| March 18, 2018

Volleyball: Not a Farmer’s Wife

September 8, 2016

After growing up on a farm in Strasburg, Indiana, sophomore setter Haylee Mathis decided she did not want to be a farmer’s wife.

“I came from a really small town and I wanted to get out of there,” she said. “I wanted to make something of myself.”

When she started playing volleyball in third grade, her dad encouraged her to play in college.

“My dad kind of implanted the whole idea of playing college volleyball,” Mathis said. “He was telling me, ‘Hey you should go to college for this one day.’ So my dad’s the one that gave me the push.”

However, Mathis said she didn’t start loving volleyball until eighth grade.

“I kind of had this epiphany,” she said. “In the middle of a play I was setting and then I got done with the play and I was like, ‘Wow I think I really, really like this.’”

After that, Mathis said she was all in and played volleyball for her high school and club teams.

“I played softball for a long time,” she said. “But I had to quit in high school to be able to play club volleyball. I don’t regret it.”

During college recruitment, she fell in love with Washington State.

“I really liked Pullman,” Mathis said. “I liked how it was small and the campus is really pretty.”

Despite her love for the environment at Washington State, she did not enjoy her time there.

“I hate to say it,” she said. “There’s a reason I’m not there anymore. I don’t think it was the right fit for me. I realize that now because I’m much happier here.”

Finding a new program was tricky. The first time Mathis reached out to Idaho head volleyball coach Debbie Buchanan, she said she didn’t have any spots open. Mathis went back to the drawing board.

In high school she was recruited by Indiana State.

When Mathis went back to Indiana State looking for a spot, they gave her one, and she verbally committed.

“And then I get this phone call from the WSU head coach saying, ‘Hey, Debbie Buchanan wants to talk to you. I think she might have a spot for you,’” Mathis said. “So I call her and the next day I’m here on a visit and I commit. So I had to decommit from Indiana State again.”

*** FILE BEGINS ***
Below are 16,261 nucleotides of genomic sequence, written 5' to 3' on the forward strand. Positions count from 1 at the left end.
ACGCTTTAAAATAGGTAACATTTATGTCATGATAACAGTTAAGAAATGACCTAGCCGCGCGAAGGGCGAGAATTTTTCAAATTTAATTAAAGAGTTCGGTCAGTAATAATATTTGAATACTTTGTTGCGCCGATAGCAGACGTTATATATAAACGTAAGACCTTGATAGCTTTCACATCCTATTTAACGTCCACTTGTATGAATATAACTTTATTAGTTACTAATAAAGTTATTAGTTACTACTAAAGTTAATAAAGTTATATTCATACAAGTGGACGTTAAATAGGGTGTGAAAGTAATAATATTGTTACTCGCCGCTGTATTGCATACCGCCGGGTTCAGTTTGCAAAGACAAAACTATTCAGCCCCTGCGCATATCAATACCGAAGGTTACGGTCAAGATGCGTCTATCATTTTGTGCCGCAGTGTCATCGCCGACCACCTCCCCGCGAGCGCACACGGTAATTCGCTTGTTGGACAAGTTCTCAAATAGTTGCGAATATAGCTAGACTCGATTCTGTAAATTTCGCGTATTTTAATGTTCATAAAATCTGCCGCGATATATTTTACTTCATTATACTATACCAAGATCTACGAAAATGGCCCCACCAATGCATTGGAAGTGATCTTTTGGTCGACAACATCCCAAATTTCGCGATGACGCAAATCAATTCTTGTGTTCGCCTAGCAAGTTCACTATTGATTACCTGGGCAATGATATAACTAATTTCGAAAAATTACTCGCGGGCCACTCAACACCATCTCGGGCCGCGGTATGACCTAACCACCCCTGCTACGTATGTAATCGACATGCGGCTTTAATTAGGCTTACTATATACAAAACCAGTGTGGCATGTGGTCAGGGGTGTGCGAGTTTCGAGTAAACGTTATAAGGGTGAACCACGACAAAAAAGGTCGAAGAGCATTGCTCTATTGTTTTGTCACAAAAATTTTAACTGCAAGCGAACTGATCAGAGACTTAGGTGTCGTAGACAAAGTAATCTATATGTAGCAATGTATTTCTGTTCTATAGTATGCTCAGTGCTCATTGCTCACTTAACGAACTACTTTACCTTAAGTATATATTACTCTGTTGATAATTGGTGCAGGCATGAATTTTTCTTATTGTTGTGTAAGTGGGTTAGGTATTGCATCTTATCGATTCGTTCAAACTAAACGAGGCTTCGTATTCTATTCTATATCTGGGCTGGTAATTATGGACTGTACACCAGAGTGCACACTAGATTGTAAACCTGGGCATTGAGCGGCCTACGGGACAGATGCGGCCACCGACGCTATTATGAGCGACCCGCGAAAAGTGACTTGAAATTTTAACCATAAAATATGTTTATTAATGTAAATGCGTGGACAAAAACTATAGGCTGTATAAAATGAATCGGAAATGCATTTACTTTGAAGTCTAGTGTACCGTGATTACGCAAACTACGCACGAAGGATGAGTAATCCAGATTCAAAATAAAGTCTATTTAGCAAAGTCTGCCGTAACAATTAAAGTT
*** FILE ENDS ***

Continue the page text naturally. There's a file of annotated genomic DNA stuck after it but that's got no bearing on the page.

Mathis said she knew Idaho was the best option.

“Haylee’s super-fast, she plays high above the net, but she’s also doing multiple things for us,” Buchanan said. “She’s setting and hitting, she does a great job closing the balls and can be a dynamic hitter for us. So we’re trying to throw her in and do a little bit of everything, but she’s been doing a great job with it.”

Mathis said the playing styles are very different between the Vandals and the Cougars.

“I think they take a lot of pressure off of my role as a setter,” she said. “It’s a pretty grueling role anyways. I have a lot to put on my shoulders.”

Mathis said she isn’t expected to be perfect every play at Idaho.

“That’s all that’s been in ingrained in my mind,” she said. “I have to set a perfect ball every single time.”

Mathis said the hitters at Idaho are trained to hit what the setters give them, taking the pressure off her.

“That has helped me a lot mentally,” she said. “Especially taking a year off and coming in.”

Mathis played six sets for the Cougars in 2014 and took a redshirt season in 2015.

She handed out a season high 28 assists last weekend.

Off the court, Mathis spends her free time watching movies and playing with her corgi, Theo.

“I love being outdoors and I’m kind of a nerd,” she said. “I love looking at the stars, so sometimes I’ll just go out (to the Arboretum) at night and just look at the stars.”

Mathis is majoring in agricultural biotechnology. Right now, she wants to conduct research in the field.

“That major opens opportunities in a really broad spectrum,” Mathis said. “I could do so many different things.”

Growing up on a farm sparked her interest in crops.

“I always said I do not want to be a farmer’s wife,” she said. “I don’t want to work the farm, none of that. I really enjoy the science behind it. I like knowing how to get more yield from crop and how to breed crops.”

Mathis said playing Washington State has become easier with time since leaving.

“I was definitely more nervous last spring,” she said. “I feel like they’re definitely judging me. But now I’m just like, ‘whatever, I don’t even care.’ There’s always that burning passion to beat WSU.”

Mathis said there’s no question that she’ll be cheering for the Vandals Sept. 17.

“I’m a Vandal now,” she said.

The Idaho volleyball team plays Washington State 1 p.m. Saturday as part of the WSU Cougar Challenge in Pullman.

Luis Torres contributed to this report.

Tess Fox can be reached at arg-sports@uidaho.edu or on Twitter @tesstakesphotos

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